Molecular Diagnostic Tests and Medicare
Medicare is a defined benefit program. For a service to be considered for Medicare coverage, an item or service must fall within a statutory benefit category. Although the Medicare Benefit Policy Manual IOM 100-2, Ch. 15, Sec 10 identifies “Diagnostic X-Ray tests, laboratory tests and other diagnostic tests” as a benefit category, Sec. 1862(a)(1)(A) of the Social Security Act further refines the benefit category for these eligible items and services and requires that they be “reasonable and necessary for the diagnosis or treatment of illness or injury or to improve the functioning of a malformed body member.” See 42 U.S.C. § 1395y(a)(1)(A). For all items and services eligible for Medicare coverage, both above statements must be applied.
To be paid under this benefit category, a diagnostic test must be ordered by a physician who is part of the beneficiary’s treating care team, and the results must be used in the management of the beneficiary’s specific medical problem. Although molecular diagnostic tests may provide valid and useful information, not all molecular diagnostic tests meet this definition.
Does the test fall within a Medicare benefit category?
Based on the Medicare Benefit requirements, the following test types are examples of services that may not be considered a benefit (statutory excluded) and therefore would be denied as Medicare Excluded tests:
- Tests considered screening in the absence of clinical signs and symptoms of disease that are not specifically identified by the law
- Tests that confirm a diagnosis or known information
- Tests that determine risk for developing disease or condition
- Tests performed to measure the quality of a process
- Tests without specific indications
- Tests identified as investigational by available literature and/or the literature supplied by the developer, and are not part of a clinical trial
- Tests typically performed on patients younger than 65 years of age and outside the Medicare population
- Tests performed on patients receiving Medicare benefits younger than 65 years will be reviewed on a case-by-case basis.
Is the Test Reasonable and Necessary?
MolDX starts this process by determining the clinical value/utility of the test – i.e., does the test provide the clinician with actionable data that will improve patient outcomes and/or change physician care and treatment of the patient that results in improved patient outcomes. During the determination the following questions about the test are examined:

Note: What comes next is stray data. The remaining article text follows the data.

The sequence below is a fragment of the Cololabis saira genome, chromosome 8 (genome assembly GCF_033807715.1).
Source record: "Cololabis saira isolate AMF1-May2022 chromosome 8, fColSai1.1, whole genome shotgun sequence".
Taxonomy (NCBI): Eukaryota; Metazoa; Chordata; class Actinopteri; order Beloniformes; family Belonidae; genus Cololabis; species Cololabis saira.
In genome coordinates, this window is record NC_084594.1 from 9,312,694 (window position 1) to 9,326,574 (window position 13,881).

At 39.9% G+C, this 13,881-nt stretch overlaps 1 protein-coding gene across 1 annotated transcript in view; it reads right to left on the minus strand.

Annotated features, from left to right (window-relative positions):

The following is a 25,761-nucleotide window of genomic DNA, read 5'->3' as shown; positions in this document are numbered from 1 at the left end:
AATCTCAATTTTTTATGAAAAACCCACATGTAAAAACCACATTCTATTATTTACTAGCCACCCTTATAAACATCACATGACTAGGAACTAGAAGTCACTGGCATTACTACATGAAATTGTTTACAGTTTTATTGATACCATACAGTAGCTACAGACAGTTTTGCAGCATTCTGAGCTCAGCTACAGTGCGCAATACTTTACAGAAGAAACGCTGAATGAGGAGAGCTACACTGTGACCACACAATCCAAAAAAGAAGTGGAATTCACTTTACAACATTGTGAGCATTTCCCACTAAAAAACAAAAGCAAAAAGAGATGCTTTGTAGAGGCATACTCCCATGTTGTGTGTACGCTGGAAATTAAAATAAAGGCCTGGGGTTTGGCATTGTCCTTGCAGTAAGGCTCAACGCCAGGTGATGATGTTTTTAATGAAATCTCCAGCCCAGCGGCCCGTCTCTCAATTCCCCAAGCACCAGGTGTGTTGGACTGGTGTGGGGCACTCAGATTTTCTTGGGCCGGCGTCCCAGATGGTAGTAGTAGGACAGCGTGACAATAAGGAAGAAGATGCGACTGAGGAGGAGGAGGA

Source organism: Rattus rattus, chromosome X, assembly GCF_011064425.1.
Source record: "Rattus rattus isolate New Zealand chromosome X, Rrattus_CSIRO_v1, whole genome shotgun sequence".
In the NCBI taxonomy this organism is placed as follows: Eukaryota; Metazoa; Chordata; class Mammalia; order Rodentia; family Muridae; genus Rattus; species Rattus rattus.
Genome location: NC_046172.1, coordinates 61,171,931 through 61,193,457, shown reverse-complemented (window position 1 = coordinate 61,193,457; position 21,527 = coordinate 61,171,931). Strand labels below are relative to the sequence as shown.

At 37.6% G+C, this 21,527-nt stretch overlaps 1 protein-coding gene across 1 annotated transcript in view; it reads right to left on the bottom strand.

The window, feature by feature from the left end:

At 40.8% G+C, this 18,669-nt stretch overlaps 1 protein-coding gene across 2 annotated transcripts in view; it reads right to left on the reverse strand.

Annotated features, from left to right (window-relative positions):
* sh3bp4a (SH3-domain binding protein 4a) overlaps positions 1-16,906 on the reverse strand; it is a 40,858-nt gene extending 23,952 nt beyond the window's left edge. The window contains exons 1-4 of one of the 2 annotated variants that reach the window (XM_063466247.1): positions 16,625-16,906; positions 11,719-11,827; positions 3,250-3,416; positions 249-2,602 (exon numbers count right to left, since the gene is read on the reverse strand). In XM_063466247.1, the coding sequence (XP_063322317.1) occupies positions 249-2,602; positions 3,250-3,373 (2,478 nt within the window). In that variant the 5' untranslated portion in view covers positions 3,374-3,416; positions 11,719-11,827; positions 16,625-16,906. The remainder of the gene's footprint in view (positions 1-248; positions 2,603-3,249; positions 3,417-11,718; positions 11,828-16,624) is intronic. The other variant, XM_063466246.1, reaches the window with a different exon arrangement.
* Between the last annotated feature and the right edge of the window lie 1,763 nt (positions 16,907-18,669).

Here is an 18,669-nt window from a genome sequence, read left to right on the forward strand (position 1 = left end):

- Who should be tested and under what conditions?
- What does the test tell us that we do not know?
- Can we act on the information provided by the test?
- Will we act on the information provided by the test?
- Do/Will the results change the outcome?
Test Assessment Outcome
MolDX reviews DEX Z-Code® test applications and technical assessments (TA) to confirm each test meets Medicare’s reasonable and necessary criteria. The scope of the MolDX program is outlined in the Molecular Diagnostic Test policy LCD - MolDX: Molecular Diagnostic Tests (MDT) (L35025) (cms.gov). Local Coverage Determinations (LCDs) defining coverage criteria for specific molecular diagnostic services can be found MCD Search (cms.gov) and guidance for billing and facilitation of reimbursement can be found in National Coverage Determinations (NCDs), or LCDs and accompanying Billing and Coding Articles.
Based on the technical assessment, the MolDX program will address test coverage through one of the following methods:
- Covered without limitations beyond those inherent in its design and purpose
- Limited coverage (i.e. for specific DX, clinical indications)
- Non-covered determination because the test was not found to be medically reasonable and necessary for the diagnosis and/or treatment of the patient